Selecting the proper fiber optic enclosure, whether a rack tray or wall-box, is imperative for reliable fiber optic signal performance and long-term system stability. Enclosures provide protection for fiber optic strands and accessories (such as adapters and couplers), as well as necessary strain-relief and cabling management for excess cable.
This article explores common considerations when choosing the proper enclosure type.
Enclosures are available in a variety of formats; the most outwardly visible differentiator is whether it's a wall-box or a rack tray.
Wall-boxes are typically mounted on a flat surface, such as on the outside of a building or at the demarcation point in a data room. Rack trays, on the other hand, are almost always installed in a network, data or audio-visual equipment rack (19" or 23" width).
Both formats are available in a variety of sizes and styles, though rack trays tend to come in larger sizes due to the typically higher number of connection points in an equipment rack.
View available wall-boxes.
View available rack trays.
Enclosures are available for both indoor and outdoor applications, and it's important to select the proper product for your installation to ensure a long life for both the enclosure and the components inside.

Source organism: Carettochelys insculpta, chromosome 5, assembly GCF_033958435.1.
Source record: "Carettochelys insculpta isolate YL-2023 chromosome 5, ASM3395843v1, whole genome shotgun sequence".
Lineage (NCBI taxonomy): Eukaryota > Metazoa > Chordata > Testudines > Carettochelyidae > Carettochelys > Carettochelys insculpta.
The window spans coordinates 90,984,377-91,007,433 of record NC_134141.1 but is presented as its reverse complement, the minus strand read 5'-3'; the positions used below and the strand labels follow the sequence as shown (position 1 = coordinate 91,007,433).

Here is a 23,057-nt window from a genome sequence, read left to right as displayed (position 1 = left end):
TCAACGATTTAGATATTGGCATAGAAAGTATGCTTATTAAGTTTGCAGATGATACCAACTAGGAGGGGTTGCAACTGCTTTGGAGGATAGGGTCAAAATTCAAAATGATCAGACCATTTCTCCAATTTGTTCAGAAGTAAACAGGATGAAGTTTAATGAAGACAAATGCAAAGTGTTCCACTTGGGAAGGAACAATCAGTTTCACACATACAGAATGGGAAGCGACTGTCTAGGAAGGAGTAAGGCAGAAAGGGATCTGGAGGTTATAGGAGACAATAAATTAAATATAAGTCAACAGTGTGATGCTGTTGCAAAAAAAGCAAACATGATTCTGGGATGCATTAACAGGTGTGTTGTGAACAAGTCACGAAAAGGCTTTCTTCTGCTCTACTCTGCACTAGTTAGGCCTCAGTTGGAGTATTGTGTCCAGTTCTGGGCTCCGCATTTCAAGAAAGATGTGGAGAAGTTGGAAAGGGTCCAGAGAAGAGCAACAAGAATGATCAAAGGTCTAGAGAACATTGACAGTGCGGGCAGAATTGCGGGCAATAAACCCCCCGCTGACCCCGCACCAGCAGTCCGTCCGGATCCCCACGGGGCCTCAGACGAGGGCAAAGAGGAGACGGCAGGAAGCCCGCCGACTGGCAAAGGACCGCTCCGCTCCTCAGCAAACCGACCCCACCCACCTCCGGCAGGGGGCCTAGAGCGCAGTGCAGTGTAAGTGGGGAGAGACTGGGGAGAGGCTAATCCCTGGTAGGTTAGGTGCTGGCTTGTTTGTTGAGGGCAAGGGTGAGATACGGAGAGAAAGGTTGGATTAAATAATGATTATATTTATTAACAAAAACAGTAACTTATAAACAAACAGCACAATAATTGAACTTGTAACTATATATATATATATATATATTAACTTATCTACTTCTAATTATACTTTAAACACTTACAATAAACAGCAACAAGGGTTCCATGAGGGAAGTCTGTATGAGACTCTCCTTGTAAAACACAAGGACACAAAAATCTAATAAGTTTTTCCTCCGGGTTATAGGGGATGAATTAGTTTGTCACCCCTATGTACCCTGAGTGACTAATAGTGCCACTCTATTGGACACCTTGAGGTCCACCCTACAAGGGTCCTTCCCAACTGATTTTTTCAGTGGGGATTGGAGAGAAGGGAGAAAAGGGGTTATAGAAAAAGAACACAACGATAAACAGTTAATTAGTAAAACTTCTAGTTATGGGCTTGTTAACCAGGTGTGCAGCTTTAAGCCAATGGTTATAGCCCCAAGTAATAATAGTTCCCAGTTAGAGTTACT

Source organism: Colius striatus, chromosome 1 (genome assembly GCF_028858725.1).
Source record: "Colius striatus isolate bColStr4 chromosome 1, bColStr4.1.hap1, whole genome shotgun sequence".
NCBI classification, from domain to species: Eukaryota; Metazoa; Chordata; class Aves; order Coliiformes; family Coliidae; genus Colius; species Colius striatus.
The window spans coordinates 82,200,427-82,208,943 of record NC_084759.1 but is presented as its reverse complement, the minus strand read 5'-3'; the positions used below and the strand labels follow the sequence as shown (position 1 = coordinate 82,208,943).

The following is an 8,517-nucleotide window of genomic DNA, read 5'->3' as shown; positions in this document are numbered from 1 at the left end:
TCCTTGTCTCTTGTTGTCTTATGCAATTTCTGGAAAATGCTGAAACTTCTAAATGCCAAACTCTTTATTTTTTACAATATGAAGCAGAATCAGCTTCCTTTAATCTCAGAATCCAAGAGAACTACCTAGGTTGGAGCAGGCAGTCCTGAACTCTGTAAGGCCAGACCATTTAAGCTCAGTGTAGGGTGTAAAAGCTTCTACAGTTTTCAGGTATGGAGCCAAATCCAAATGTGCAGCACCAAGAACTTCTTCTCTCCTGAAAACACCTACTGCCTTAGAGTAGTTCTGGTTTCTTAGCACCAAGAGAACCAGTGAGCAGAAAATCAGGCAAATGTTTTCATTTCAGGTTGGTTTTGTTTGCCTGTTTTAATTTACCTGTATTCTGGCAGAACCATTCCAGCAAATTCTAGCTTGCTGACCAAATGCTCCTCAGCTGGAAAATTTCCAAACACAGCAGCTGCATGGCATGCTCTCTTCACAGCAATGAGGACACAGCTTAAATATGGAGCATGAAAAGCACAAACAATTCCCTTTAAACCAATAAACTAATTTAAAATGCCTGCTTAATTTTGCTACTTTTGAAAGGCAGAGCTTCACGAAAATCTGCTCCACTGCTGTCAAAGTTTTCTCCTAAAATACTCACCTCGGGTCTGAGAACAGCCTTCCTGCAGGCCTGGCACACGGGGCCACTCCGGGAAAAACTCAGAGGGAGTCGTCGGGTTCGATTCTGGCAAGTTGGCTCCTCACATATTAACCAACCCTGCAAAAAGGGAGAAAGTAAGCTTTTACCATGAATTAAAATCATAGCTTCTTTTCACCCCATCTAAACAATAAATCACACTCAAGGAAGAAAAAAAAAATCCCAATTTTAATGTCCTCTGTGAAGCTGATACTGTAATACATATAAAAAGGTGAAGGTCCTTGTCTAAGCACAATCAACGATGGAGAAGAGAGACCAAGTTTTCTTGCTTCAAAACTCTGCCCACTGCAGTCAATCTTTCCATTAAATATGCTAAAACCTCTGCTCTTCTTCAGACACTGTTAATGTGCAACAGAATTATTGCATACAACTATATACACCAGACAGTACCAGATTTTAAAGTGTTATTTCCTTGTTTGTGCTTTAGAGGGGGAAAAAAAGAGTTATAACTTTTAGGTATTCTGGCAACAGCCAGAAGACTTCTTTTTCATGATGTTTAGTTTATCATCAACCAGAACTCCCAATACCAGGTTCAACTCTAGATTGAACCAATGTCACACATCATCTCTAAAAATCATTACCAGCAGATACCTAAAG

Indoor wall-boxes, for example, are typically constructed of durable powder-coated metal. The finish and format handle interior environments, but are not designed for outdoor applications.
Outdoor wall-boxes, on the other hand, are typically constructed of UV-rated plastic and feature weather-resistant gaskets. The plastic is durable, though not as durable as metal, and handles a wide fluctuation of temperatures and weather patterns.
Many applications leverage outdoor wall-boxes indoors due to their competitive prices and smaller formats.
View indoor wall-boxes.
View outdoor wall-boxes.
Fiber optic enclosures support a variety of connection formats, thereby allowing a variety of fiber optic cables and applications. The connections come in two predominant formats: panel slot and panel mount.
Panel slot connections feature multiple connectors on a single plate. They install quickly and are easy to use; however, their flexibility is limited. For example, the smallest typical plate supports six connections, which is overkill if you only require one or two.
Panel mount connections, on the other hand, feature slots for individual connectors. They allow an enclosure to be perfectly customized based on the application, including the quantity and format of connection types. Panel mount enclosures also tend to be less expensive than panel slot enclosures.
View panel slot options.
View panel mount options.